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September at last

Had the privilege to share a post-game table with A’s second baseman Mark Ellis and clubhouse man Steve Vucinich at the team’s hotel during the visit to Seattle last week. It’s a lost art among the print media, and it really can give you insight, even if the bulk of it may never see the public light of day.

Anyway, I mentioned that the A’s were probably going to be trailed by a one-man media crew during this next trip, at least as far as the local beat writers. The reason for this is many-layered, and the reasons are all good ones.

But the exchange between Vucinich and Ellis was hysterical.

“Why is that?” Vucinich, the A’s longtime clubhouse attendant, asked.

“Lack of interest,” Ellis replied sarcastically, obviously referring to the fans and not the reporter who shall be absent.

So tell me A’s fans, how many of you are still paying really close attention? And if you are, good for you. That means you’re officially a die-hard, and that’s also an all-too-rare thing in these days of instant gratification.

Anyway, three quick thoughts on the final month.

1) Please shut down Greg Smith: Now look, I think this kid is going to be a good pitcher. But does the final month of his first season have to be an exercise in getting  hammered as he gets used to pitching in the middle of the pitching rubber? Better to let him work on it during workouts over the winter and then in spring training. No good comes from having it happen now, and he’s already pushed past his professional career-high in innings. Pitchers never think that matters, and yet more times than not, it also seems to turn out that way. And if I’m an organization that can’t keep guys healthy, I’m extra cautious.

2) So long Hurt: Sad to say, I think we’ve seen the last we’re ever going to see of Frank Thomas. No one player in my career as a baseball writer singularly changed my opinion of a guy more than Thomas did. Heard horrible things about him when he was in Chicago. In two stints in Oakland, he’s been as professional and as cooperative as any guy I dealt with. He had a huge ego, but hey, the grea ones all do (it’s a job requirement). But he was definitely not a selfish malcontent.

3) Aaron Cunningham: Looked up Wikipedia today to see if Aaron was the missing Cunningham kid. In the meantime, keep anything he does in perspective. Remember, Daric Barton tore it up last September, too.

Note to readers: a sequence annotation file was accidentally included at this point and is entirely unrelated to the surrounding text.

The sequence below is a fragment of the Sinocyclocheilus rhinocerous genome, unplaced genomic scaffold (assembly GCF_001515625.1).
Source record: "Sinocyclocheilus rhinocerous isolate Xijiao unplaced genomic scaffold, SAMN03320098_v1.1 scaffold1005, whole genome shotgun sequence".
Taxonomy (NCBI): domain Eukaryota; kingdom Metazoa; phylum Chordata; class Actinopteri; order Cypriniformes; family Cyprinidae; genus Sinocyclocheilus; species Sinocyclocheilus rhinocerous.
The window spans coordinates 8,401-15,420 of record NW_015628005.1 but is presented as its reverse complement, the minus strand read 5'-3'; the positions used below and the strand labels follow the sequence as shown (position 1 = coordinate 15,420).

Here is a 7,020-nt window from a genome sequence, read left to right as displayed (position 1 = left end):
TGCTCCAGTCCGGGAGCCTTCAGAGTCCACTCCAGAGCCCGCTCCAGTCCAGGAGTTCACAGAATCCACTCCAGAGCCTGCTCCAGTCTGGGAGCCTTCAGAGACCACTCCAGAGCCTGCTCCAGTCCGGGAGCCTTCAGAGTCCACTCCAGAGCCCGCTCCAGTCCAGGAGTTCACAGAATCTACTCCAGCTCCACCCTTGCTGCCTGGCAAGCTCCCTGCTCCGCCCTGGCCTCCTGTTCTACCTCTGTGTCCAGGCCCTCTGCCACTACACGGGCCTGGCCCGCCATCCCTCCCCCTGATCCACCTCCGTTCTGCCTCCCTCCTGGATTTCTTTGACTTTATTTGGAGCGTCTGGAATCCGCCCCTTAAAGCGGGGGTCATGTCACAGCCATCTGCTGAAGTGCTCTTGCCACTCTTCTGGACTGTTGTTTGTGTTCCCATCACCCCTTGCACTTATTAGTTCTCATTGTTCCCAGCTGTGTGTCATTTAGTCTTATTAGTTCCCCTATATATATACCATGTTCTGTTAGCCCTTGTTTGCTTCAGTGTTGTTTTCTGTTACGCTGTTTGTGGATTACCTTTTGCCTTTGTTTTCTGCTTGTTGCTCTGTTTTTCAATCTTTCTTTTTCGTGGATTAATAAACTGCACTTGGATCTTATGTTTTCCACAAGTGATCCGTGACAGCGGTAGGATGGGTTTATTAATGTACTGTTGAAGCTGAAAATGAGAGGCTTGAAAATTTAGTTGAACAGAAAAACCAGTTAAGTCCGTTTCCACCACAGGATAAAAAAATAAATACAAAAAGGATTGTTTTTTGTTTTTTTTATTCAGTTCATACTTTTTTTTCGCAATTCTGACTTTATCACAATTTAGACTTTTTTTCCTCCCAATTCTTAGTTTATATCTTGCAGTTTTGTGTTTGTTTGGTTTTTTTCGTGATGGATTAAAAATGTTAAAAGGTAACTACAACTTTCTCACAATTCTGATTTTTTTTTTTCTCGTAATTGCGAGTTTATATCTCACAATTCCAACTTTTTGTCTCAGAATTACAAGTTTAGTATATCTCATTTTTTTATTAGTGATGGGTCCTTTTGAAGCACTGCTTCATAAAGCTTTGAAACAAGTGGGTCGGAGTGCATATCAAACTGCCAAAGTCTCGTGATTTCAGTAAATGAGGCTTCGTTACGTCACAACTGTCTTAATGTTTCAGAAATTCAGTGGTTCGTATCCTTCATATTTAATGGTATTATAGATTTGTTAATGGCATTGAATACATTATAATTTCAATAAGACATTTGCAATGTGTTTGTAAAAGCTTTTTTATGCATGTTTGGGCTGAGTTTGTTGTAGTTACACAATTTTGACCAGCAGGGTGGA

rhurd

  • http://www.timelinemp.com Danny

    I was bummed to see Thomas go. We went to the game Sunday with the kids to get the backpacks, and then he goes away. It’s a sad day to be sure. But in 5 years? He’ll be up on that stage in Cooperstown.
    And the A’s will be trying to move to Fremont still, or San Jose, or Santa Clara, or maybe Portland will be in the mix then.

    It’s too bad that interest has waned so much. My dedication to following them this year has brought more pain than joy to be sure, but seeing these new kids starting out is exciting. Hopefully there are more Tejadas, and Jason Giambis in this group than Ben Grieves and Todd Van Poppels.

  • Bee

    I would consider myself a die-hard A’s fan, and I agree with Danny that it has sometimes been painful this year. But it is exciting to watch the young guys most of the time. They are the future.

    By all means shut Greg Smith down. It is a big transition to go from playing 142 or so games a season to 162. It takes its toll on the young guys, especially starting pitchers. I certainly wouldn’t want him to get discouraged.

    We will all miss Frank Thomas, but I think it is time for him to retire. His body is letting him down and it’s time to say good bye. Maybe he can become a coach in the A’s minor league system. Hmmm, I wonder what team he will go into the Hall of Fame with, since he left the White Sox on sour terms, and he loves the A’s who have him two chances to make a comeback. Too bad only the first one really worked.

    Even though I am a die-hard, I don’t like what is happening to Major League Baseball in general. It has priced itself out of the market for the average fan who is now relegated to watching their team on TV. And then there are the ridiculous salaries, the big egos usually associated with a lack of integrity, and the fan-unfriendly, cost-cutting moves that make the game and the players much less accessible to the fans.

    I think this is largely responsible for the surge of interest in the minor leagues and independent baseball. I went to a Sacramento River Cats last Saturday and had a blast. My ticket was less than half the cost of a comparable A’s ticket. The players were accessible before the games and the mood was much more festive and friendly. Unfortunately, Lenny DiNardo gave up 7 runs in the 4th inning, and 8 runs in the 6th inning, all earned, resulting in a 15-0 shutout, but the Cats have won their division so they were perhaps not as “up” as they might have been otherwise.

    Notwithstanding all of the above, I am loyal to the A’s and am looking forward to next season already. I think it will be something special.

  • Oakland Si

    As a diehard fan and season ticket holder, I’d like to ask Ellis about any lack of interest on the part of the players…

    you’re absolutely right about Greg Smith. I dob’t see the point of trotting him out there any more this season, he looks gassed.